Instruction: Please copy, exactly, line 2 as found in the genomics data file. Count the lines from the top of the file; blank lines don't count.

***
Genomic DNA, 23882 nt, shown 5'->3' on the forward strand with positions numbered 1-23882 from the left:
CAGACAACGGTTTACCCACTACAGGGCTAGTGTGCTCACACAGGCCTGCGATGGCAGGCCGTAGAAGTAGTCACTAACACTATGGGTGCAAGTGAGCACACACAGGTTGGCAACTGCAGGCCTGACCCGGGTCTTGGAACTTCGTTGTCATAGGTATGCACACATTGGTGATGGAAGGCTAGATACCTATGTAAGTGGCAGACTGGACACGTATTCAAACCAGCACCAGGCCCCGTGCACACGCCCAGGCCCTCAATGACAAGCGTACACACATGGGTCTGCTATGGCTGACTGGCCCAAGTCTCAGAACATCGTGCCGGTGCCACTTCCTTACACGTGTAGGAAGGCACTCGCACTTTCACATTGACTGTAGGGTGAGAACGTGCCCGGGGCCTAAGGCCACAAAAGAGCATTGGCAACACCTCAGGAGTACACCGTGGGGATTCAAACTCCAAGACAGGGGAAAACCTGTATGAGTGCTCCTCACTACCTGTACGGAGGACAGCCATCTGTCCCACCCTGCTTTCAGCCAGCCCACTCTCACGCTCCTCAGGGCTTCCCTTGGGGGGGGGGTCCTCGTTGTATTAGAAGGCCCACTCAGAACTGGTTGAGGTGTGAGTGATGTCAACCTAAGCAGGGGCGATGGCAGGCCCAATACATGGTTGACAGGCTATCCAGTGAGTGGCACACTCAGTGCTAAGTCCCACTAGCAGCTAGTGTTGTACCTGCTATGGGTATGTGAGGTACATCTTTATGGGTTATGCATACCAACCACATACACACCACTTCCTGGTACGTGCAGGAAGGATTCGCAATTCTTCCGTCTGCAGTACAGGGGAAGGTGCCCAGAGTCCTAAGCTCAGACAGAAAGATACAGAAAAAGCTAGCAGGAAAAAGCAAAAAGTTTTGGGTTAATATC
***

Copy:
CAGACAACGGTTTACCCACTACAGGGCTAGTGTGCTCACACAGGCCTGCGATGGCAGGCCGTAGAAGTAGTCACTAACACTATGGGTGCAAGTGAGCACACACAGGTTGGCAACTGCAGGCCTGACCCGGGTCTTGGAACTTCGTTGTCATAGGTATGCACACATTGGTGATGGAAGGCTAGATACCTATGTAAGTGGCAGACTGGACACGTATTCAAACCAGCACCAGGCCCCGTGCACACGCCCAGGCCCTCAATGACAAGCGTACACACATGGGTCTGCTATGGCTGACTGGCCCAAGTCTCAGAACATCGTGCCGGTGCCACTTCCTTACACGTGTAGGAAGGCACTCGCACTTTCACATTGACTGTAGGGTGAGAACGTGCCCGGGGCCTAAGGCCACAAAAGAGCATTGGCAACACCTCAGGAGTACACCGTGGGGATTCAAACTCCAAGACAGGGGAAAACCTGTATGAGTGCTCCTCACTACCTGTACGGAGGACAGCCATCTGTCCCACCCTGCTTTCAGCCAGCCCACTCTCACGCTCCTCAGGGCTTCCCTTGGGGGGGGGGTCCTCGTTGTATTAGAAGGCCCACTCAGAACTGGTTGAGGTGTGAGTGATGTCAACCTAAGCAGGGGCGATGGCAGGCCCAATACATGGTTGACAGGCTATCCAGTGAGTGGCACACTCAGTGCTAAGTCCCACTAGCAGCTAGTGTTGTACCTGCTATGGGTATGTGAGGTACATCTTTATGGGTTATGCATACCAACCACATACACACCACTTCCTGGTACGTGCAGGAAGGATTCGCAATTCTTCCGTCTGCAGTACAGGGGAAGGTGCCCAGAGTCCTAAGCTCAGACAGAAAGATACAGAAAAAGCTAGCAGGAAAAAGCAAAAAGTTTTGGGTTAATATC